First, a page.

• Your obligations as a franchisor (i.e., the services you’ll provide, such as training or advertising support)
  • How renewal, termination, transfer, and dispute resolution will be handled

Get the full list of items required in the FDD.

Creating and preparing these documents requires legal assistance that can be time-consuming and costly. If you don’t have the patience or budget to handle this part of the process, you may not be ready for franchising.

Is there a market for my concept?

A business idea that is successful in one city or state (such as Hawaiian shaved ice) may not translate to other parts of the U.S. where consumers aren’t familiar with it. Before you start franchising, do your homework and ask:

  • Is my concept well-known in this part of the country, or will I have to educate consumers on what I’m selling?
  • Is there enough of my target customer base in the regions I’m considering?
  • Do these regions have a good supply of potential franchisees? For example, if your concept requires white-collar management experience, franchising in big cities might yield more franchisees than in a rural area.

Is my business in good shape financially?

It’s recommended to have at least three successful locations up and running smoothly and profitably before you contemplate franchising. Opening multiple locations will help you understand what’s involved in getting new locations up to speed.

You’ll also need sufficient working capital to:

  • Develop all the necessary legal documents
  • Market your concept to potential franchisees via advertising and trade shows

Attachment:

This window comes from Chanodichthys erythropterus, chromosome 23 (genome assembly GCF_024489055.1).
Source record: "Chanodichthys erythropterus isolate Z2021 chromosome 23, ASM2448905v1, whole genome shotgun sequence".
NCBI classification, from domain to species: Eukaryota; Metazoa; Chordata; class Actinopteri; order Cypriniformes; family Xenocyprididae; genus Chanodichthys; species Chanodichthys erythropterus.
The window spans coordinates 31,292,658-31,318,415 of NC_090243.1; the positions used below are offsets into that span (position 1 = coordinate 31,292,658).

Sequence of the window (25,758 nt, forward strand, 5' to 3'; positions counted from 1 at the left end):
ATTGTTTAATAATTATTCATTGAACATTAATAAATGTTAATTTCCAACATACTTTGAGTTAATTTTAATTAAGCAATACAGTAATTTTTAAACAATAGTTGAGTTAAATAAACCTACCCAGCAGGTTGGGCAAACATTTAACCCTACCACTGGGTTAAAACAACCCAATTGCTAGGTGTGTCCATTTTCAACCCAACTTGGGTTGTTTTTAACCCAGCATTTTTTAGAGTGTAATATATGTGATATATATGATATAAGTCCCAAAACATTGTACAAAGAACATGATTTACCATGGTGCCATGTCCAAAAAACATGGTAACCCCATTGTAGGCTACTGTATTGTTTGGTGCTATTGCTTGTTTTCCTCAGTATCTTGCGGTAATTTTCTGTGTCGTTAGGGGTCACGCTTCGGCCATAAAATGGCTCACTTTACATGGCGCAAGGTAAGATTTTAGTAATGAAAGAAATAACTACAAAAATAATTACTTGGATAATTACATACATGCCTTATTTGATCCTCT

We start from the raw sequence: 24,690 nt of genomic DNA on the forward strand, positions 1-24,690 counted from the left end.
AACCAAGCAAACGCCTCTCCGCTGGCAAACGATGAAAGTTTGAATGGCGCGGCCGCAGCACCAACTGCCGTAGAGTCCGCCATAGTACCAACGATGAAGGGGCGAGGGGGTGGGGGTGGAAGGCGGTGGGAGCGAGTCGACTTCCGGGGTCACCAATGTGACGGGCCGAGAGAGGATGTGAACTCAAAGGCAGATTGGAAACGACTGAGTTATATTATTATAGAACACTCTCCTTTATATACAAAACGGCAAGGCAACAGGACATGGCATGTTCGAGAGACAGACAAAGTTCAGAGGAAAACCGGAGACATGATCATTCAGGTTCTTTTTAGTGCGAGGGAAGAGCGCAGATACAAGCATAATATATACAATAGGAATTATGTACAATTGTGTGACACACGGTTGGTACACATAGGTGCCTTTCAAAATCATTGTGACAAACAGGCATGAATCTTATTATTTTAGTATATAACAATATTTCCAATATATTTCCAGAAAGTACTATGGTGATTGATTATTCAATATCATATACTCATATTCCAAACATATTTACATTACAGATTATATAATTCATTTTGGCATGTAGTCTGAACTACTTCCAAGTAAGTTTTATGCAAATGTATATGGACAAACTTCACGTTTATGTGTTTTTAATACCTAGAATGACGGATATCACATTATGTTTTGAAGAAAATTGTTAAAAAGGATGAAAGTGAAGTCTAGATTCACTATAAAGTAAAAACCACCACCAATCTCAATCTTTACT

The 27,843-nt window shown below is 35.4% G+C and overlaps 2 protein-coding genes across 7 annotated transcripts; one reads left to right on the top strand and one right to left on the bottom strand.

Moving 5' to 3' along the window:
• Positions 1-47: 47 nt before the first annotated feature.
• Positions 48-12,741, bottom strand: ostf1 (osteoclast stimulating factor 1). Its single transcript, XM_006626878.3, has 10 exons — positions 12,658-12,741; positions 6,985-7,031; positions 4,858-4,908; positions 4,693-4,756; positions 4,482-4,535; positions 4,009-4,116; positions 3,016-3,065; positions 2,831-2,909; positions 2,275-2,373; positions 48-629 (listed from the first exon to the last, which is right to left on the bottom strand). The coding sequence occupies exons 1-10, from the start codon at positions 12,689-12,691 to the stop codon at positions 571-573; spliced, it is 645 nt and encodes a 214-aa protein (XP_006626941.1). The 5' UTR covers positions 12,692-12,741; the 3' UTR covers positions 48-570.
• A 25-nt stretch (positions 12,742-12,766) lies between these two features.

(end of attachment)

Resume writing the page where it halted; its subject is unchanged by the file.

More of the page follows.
• Hire salespeople to sell the franchises
  • Provide training and ongoing support to new franchisees

All of this can easily add up to hundreds of thousands of dollars or more. If you can’t finance this internally, seek outside sources of financing.

Do I like managing people?

If you love the hands-on aspects of your business, be prepared to wave goodbye to it as a franchisor. Instead of dealing with the day-to-day operations of one location, you’ll take on the role of a corporate manager. You’ll be responsible for things like:

  • Searching out new areas for franchise expansion
  • Developing marketing plans for your franchise concept
  • Assessing prospective franchisees
  • Training new franchisees
  • Providing franchisees with ongoing support

If you don’t want to switch into this management-oriented role, you’ll need to promote or hire a trusted manager who can lead your franchising efforts.

Does franchising sound like the best path for you? If so, your SCORE mentor can help you decide if it’s realistic and get you on the journey to success.

About the author
Rieva Lesonsky
Rieva Lesonsky is president and CEO of GrowBiz Media, a custom content and media company focusing on small business and entrepreneurship, and the blog
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Funded, in part, through a Cooperative Agreement with the U.S. Small Business Administration. All opinions, and/or recommendations expressed herein are those of the author(s) and do not necessarily reflect the views of the SBA.